Not only am I amazed by her, but by my husband as well. His strength and gentleness, always present in his quiet, concerned way, is amplified. She and I have been wrapped in his caring and warmth. I never believed that I could love anyone as much as he, but now as I hold my daughter, I realize that love is infinitely divisible. I have heard the saying before that only parents realize you can multiply love by dividing, and I believe that is so. When she came into my world, Spoon not only took a fierce helping of love for herself, she allowed me to love him even more — something I never thought possible. I am so excited for our little family as we have made our way through this first week. I am awash in bliss.

I am looking forward to the next year. Running again, including a race the three of us are planning to run together, Audrey’s first words, harvesting huckleberries with my sister and her family, backpacking trips in the summer, homemade bread, book swaps, a ski trip, perhaps a few afternoons in my kayak, folding myself back into the river and the earth. There will be Thanksgiving, Samhain, and Yule gatherings, a visit to Arizona to introduce the baby to her great-grandfather, sewing projects, donation gardens, and christmas lights at the zoo.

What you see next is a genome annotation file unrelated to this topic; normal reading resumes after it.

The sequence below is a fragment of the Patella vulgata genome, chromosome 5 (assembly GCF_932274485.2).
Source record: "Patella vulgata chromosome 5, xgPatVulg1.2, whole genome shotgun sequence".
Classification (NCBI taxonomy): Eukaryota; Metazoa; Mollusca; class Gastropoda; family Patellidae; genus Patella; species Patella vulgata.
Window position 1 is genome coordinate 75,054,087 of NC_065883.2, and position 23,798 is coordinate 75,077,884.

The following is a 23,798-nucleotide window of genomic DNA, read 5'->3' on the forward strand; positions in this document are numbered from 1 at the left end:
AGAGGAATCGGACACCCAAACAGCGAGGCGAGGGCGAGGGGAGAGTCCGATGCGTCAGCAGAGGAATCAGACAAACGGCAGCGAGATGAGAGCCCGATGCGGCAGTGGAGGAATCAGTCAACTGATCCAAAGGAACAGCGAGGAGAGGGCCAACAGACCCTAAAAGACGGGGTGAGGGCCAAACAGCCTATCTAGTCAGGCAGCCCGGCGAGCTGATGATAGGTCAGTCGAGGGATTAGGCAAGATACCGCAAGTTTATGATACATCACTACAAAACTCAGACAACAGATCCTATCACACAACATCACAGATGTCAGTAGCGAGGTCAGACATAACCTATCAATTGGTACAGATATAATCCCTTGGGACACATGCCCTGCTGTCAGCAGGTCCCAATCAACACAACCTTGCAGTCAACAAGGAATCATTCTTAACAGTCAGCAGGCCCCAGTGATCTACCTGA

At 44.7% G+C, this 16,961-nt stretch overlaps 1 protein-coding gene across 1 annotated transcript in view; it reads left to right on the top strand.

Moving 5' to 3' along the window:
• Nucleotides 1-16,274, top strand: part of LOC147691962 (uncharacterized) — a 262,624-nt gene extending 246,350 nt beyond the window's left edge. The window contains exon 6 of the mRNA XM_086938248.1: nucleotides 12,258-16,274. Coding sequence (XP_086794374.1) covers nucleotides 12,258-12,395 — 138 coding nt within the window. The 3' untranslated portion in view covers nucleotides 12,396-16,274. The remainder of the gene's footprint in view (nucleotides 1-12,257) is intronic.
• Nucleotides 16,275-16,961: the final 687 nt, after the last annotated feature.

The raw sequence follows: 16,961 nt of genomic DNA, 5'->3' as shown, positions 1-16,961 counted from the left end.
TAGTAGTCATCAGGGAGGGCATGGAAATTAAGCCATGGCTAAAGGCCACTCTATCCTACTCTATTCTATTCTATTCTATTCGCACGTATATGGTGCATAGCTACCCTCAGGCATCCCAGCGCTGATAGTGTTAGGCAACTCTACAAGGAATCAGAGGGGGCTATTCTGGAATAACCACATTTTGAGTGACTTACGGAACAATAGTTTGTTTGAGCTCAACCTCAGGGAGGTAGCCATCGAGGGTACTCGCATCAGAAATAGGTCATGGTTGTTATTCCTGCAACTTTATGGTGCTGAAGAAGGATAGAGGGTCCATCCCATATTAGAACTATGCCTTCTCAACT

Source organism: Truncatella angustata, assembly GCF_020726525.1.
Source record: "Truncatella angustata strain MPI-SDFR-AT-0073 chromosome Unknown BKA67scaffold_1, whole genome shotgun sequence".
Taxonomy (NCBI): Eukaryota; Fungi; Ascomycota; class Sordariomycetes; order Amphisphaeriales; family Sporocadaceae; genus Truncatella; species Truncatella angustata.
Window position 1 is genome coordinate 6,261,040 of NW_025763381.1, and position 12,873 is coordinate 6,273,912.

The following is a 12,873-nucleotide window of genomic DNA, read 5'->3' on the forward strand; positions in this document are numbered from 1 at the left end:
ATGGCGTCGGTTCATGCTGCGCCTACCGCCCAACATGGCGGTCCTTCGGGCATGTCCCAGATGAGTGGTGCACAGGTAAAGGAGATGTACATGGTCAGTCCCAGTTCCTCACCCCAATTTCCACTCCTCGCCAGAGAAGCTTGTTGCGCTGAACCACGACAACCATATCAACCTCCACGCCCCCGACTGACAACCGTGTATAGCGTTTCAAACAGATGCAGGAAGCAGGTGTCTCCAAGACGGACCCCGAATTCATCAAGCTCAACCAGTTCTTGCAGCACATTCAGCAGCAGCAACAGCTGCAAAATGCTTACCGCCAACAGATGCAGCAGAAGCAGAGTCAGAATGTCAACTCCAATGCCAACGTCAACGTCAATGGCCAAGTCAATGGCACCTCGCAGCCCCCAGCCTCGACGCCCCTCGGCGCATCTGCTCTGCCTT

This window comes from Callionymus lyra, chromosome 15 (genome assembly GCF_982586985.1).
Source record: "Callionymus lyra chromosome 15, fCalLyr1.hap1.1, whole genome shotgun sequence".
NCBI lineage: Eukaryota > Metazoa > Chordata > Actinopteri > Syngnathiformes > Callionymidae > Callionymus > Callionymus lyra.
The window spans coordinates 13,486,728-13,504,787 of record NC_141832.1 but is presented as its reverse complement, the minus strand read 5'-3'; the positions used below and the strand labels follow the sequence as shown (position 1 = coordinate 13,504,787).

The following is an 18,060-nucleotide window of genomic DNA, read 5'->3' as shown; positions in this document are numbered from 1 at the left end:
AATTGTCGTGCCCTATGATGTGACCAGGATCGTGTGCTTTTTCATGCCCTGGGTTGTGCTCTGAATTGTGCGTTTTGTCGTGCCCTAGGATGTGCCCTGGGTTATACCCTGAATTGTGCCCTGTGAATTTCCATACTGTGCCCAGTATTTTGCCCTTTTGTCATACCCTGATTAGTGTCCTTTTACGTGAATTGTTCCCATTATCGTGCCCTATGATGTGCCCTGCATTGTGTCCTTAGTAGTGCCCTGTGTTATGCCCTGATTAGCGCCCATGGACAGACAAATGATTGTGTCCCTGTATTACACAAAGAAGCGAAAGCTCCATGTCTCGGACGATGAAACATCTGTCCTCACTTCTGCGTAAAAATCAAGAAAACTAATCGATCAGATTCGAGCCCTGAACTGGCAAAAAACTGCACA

This is my resolution for this year.

Is this really my life?

Yes.

 

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this.

Best. Morning. EVER.